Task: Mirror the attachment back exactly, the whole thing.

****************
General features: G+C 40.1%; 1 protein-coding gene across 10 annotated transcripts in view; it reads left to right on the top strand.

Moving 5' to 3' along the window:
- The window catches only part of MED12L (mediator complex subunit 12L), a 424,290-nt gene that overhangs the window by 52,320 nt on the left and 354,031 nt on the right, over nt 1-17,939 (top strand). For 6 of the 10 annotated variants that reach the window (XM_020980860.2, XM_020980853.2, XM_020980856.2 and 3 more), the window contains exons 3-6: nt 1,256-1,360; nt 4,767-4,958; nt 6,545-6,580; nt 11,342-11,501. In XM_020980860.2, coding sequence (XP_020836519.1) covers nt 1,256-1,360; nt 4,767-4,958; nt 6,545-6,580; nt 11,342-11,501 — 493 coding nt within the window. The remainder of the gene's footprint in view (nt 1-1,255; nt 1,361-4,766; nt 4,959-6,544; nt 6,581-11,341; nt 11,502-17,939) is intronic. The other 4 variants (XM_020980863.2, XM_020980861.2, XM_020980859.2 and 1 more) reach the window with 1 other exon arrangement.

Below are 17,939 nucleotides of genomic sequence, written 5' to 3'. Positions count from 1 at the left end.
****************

General features: G+C 40.1%; 1 protein-coding gene across 10 annotated transcripts in view; it reads left to right on the top strand.

Moving 5' to 3' along the window:
- The window catches only part of MED12L (mediator complex subunit 12L), a 424,290-nt gene that overhangs the window by 52,320 nt on the left and 354,031 nt on the right, over nt 1-17,939 (top strand). For 6 of the 10 annotated variants that reach the window (XM_020980860.2, XM_020980853.2, XM_020980856.2 and 3 more), the window contains exons 3-6: nt 1,256-1,360; nt 4,767-4,958; nt 6,545-6,580; nt 11,342-11,501. In XM_020980860.2, coding sequence (XP_020836519.1) covers nt 1,256-1,360; nt 4,767-4,958; nt 6,545-6,580; nt 11,342-11,501 — 493 coding nt within the window. The remainder of the gene's footprint in view (nt 1-1,255; nt 1,361-4,766; nt 4,959-6,544; nt 6,581-11,341; nt 11,502-17,939) is intronic. The other 4 variants (XM_020980863.2, XM_020980861.2, XM_020980859.2 and 1 more) reach the window with 1 other exon arrangement.

Below are 17,939 nucleotides of genomic sequence, written 5' to 3'. Positions count from 1 at the left end.